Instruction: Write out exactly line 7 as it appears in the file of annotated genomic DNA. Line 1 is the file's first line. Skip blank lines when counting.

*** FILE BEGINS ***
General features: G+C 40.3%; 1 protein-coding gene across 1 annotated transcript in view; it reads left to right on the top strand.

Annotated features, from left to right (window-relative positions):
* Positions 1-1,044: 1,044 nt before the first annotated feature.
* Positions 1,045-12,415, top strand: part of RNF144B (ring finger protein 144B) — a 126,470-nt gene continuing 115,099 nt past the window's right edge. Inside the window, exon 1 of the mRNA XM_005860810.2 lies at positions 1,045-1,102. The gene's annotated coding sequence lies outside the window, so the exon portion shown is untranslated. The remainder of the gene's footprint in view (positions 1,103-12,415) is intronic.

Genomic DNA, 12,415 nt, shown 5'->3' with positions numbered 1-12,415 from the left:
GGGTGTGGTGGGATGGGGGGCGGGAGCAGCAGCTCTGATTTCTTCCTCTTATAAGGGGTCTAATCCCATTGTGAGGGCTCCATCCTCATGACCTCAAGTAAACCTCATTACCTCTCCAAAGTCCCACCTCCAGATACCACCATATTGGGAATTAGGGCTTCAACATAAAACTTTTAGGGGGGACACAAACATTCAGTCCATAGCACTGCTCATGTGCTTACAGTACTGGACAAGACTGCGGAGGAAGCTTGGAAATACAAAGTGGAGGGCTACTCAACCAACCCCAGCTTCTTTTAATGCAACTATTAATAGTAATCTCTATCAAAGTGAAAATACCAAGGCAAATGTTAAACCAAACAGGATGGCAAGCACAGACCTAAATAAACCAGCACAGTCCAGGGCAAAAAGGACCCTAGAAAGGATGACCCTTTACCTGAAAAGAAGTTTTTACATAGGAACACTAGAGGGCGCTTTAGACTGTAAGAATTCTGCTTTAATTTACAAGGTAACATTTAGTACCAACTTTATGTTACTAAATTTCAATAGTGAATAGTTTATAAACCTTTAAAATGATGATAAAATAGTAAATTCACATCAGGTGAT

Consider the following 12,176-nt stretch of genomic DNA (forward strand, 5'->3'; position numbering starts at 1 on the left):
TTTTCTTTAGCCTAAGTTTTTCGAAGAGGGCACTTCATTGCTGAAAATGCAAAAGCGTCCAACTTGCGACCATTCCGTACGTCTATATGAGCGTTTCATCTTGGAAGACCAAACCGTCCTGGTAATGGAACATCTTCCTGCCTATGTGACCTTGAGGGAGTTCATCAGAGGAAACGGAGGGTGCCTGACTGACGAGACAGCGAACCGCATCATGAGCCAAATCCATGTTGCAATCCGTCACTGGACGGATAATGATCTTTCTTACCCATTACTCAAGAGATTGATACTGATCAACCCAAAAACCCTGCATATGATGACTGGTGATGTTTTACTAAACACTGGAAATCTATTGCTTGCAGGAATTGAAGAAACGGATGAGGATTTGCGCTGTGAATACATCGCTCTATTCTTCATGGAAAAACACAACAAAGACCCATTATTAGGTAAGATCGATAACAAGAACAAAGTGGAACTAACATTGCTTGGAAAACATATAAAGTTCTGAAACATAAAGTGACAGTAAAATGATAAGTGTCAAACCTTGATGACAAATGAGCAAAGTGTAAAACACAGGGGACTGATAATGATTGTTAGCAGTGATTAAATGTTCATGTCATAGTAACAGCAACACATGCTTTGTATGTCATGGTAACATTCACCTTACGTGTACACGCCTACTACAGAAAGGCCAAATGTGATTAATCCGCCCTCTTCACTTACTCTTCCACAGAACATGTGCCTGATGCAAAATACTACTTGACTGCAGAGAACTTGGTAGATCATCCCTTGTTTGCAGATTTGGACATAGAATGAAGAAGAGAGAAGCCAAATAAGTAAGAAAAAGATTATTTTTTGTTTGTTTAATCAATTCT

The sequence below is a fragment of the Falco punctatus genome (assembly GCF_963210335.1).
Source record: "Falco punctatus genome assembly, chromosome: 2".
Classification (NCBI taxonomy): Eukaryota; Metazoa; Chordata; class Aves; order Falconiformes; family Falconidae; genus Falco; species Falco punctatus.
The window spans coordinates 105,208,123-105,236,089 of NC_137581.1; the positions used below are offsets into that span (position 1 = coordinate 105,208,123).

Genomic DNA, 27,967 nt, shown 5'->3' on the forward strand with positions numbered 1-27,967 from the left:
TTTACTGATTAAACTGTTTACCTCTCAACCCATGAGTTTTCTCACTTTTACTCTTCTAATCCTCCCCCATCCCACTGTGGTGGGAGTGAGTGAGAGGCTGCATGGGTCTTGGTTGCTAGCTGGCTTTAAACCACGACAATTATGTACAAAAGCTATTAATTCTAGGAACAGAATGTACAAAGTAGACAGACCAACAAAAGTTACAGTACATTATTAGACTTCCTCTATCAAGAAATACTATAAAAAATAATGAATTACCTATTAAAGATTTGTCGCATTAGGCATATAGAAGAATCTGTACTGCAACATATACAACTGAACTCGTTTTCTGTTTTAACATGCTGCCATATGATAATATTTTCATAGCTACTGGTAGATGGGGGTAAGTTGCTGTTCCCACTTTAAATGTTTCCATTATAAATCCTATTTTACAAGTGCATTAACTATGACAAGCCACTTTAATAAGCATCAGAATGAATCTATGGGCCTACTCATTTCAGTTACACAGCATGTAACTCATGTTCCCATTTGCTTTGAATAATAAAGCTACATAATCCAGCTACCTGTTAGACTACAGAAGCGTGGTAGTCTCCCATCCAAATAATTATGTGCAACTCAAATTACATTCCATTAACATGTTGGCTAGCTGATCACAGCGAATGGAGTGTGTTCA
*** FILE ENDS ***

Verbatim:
Consider the following 12,176-nt stretch of genomic DNA (forward strand, 5'->3'; position numbering starts at 1 on the left):